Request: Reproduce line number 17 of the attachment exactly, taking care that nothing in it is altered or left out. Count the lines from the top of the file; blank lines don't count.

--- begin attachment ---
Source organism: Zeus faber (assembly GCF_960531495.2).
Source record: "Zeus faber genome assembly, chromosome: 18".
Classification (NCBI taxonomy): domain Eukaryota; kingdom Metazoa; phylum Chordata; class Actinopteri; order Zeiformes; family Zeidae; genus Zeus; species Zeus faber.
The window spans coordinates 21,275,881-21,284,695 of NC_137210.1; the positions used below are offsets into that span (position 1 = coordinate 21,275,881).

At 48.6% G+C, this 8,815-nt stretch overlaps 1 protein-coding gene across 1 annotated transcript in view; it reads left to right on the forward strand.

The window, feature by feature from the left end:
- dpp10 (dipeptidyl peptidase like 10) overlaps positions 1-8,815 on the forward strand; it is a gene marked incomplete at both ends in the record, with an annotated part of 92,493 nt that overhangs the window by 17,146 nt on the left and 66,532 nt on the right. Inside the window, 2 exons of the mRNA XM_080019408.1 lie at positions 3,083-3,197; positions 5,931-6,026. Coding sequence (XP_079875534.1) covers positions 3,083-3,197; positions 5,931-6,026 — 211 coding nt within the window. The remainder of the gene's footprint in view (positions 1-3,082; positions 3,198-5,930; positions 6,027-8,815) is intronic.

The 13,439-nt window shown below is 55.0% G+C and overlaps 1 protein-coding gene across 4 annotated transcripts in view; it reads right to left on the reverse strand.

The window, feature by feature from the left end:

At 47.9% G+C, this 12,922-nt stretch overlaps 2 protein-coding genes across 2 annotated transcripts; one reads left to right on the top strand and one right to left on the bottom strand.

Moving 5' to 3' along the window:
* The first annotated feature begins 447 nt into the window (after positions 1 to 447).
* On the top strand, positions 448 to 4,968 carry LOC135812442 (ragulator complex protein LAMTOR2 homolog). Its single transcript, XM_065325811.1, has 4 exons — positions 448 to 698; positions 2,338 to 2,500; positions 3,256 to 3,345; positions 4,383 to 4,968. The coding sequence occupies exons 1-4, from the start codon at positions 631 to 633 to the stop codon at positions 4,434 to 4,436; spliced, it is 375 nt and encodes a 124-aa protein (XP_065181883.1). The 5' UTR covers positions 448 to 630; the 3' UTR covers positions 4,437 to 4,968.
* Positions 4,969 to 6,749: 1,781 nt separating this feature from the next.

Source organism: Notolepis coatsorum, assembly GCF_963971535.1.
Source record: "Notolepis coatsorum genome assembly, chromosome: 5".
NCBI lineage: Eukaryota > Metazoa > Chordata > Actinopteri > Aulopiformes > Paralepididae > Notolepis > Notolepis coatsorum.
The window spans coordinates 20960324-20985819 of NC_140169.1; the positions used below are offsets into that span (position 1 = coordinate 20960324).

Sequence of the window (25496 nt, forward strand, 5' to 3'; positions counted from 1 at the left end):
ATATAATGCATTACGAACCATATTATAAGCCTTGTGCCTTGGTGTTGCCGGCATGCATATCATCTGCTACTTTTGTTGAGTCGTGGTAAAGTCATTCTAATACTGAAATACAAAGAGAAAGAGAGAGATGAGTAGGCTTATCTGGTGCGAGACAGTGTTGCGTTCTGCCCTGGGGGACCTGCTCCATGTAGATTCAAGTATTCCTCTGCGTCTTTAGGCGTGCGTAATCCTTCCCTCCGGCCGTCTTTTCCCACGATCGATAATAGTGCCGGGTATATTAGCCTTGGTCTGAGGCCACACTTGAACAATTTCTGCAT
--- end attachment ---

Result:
NCBI lineage: Eukaryota > Metazoa > Chordata > Actinopteri > Aulopiformes > Paralepididae > Notolepis > Notolepis coatsorum.